Now let’s proceed to analyzing the center of the composition. There is an optical center in the middle – you will notice that the center of the composition, the major element will never be placed there, otherwise the scene will look artificial. The center of the composition will always be the most striking element, and the rest will just serve to make it more expressive. The artist may use various means to achieve this effect – the color contrasts, light and shade effects, size of objects and distance between them. Secondary elements are depicted with less detail and vigor – they have to bring forward the center, not block it.

Notice the way your eyes travel the painting – intuitively you will start at the center and will proceed to the rest of the elements to refine the story.

The perspective. Do you feel the distance between you and the painting? Are you an observer or a participant? The way you feel is dictated by the artistic choice – it’s never a coincidence. An artist thoroughly selected the angle: you may look upwards, or downwards, or be at the same level with the objects depicted. If the horizon is at your eye level, the impression you will get is calm, stable. The high horizon will reveal more space, in landscapes it provides a majestic view. Paintings with the low horizon, so common with Dali, are monumental, highlighting the size of the objects and figures. The unusual views of Paris by Pissarro appeared as he painted from the hotel rooms.

THE LIGHT AND COLOR

The light and color in the painting will always be dictated by the artist’s intention, the concept of the painting. So, consider the sources of color, the time of the day, the emotional impact of light and shades.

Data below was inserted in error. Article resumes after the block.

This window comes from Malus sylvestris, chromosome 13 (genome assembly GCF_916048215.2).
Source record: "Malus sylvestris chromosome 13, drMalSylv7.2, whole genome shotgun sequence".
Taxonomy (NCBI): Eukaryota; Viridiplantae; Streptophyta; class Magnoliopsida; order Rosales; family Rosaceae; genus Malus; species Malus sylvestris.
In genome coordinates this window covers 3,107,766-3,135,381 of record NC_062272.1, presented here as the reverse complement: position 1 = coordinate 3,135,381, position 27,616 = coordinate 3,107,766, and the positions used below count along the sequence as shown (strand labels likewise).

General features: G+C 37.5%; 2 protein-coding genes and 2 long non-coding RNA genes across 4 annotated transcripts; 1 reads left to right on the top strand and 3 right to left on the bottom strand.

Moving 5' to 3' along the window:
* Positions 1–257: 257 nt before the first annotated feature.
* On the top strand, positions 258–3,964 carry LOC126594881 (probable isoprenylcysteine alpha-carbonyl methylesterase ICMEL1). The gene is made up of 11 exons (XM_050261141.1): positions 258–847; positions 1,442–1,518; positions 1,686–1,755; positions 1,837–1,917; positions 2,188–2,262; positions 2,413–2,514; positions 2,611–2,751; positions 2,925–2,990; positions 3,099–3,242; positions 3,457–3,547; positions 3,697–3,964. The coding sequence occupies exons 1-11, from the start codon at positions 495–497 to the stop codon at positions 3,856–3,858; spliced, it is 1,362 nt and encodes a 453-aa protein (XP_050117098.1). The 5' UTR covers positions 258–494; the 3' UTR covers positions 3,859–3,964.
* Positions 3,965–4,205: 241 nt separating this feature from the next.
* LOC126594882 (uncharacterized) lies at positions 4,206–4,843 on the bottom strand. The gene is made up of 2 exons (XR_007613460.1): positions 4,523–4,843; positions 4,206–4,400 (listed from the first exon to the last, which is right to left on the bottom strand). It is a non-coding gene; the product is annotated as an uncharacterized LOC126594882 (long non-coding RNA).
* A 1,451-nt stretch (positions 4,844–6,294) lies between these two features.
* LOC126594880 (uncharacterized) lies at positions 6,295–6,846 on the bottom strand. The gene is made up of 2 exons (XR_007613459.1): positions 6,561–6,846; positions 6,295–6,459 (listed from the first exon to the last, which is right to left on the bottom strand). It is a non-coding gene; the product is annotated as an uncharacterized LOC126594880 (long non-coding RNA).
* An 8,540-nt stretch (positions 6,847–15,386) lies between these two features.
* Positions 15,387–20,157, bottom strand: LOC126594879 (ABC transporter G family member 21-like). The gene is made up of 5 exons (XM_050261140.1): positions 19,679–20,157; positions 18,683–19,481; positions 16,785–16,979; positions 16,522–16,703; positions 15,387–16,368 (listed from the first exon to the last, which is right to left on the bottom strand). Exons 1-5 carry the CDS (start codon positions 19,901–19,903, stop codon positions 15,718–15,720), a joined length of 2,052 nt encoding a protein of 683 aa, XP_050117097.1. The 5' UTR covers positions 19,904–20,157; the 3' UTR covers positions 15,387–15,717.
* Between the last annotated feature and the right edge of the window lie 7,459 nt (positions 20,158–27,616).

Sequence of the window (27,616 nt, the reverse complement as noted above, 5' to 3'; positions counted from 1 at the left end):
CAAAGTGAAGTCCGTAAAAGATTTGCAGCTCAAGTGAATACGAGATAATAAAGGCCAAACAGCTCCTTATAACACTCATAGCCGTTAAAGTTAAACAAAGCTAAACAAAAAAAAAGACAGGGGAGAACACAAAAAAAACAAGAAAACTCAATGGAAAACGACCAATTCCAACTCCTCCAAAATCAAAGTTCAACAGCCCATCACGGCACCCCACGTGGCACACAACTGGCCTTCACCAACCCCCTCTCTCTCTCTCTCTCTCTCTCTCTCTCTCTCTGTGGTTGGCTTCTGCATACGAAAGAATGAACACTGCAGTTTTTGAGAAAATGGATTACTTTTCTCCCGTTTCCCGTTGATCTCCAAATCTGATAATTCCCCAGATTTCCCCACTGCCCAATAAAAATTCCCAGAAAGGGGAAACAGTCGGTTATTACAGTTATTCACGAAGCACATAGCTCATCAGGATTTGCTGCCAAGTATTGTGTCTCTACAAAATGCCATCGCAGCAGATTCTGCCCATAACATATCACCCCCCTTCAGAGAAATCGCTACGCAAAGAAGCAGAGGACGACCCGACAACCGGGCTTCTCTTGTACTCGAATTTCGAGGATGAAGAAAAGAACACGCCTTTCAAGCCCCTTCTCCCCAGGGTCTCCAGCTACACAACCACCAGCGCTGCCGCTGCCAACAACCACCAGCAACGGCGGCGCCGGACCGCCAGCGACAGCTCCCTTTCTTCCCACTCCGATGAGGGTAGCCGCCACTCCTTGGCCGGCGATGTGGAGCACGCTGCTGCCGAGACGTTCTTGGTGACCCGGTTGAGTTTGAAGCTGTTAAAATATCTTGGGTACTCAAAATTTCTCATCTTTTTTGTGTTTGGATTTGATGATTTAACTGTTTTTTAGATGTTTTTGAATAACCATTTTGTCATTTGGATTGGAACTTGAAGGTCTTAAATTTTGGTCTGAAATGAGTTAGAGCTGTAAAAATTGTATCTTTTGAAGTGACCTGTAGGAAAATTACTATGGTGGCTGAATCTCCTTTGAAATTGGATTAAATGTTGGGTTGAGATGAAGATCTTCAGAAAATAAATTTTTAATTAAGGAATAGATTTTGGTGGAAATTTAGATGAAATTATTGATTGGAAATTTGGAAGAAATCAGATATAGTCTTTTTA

Is the light neutral, sharp, mystical?
Are the contours rough or concealed?
What colors are prevailing – tonal or local, warm or cold?
What are the major color fields in the painting and their role in the entire composition? Is the light optically realistic or expressive as in Matisse’s painting?
Can you feel the rhythm in repeating some color or combination?
Is some color dominating?
What emotions does it produce?

THE BRUSHWORK

Depending on the art movement and personal peculiarities of the artist, the brushwork can range from delicate and almost invisible to rough and plastic.

CONCLUSION

Once again go through the images and the story of the painting. Was your first impression different from what you see now?

Take a 5-minute online test to explore your preferences in fine arts. In 5 minutes you will confidently say “I prefer impressionist cityscapes”, or “This room calls for a color field painting”, “I need to have an art nouveau nude in my bedroom” – and you will know what you are talking about!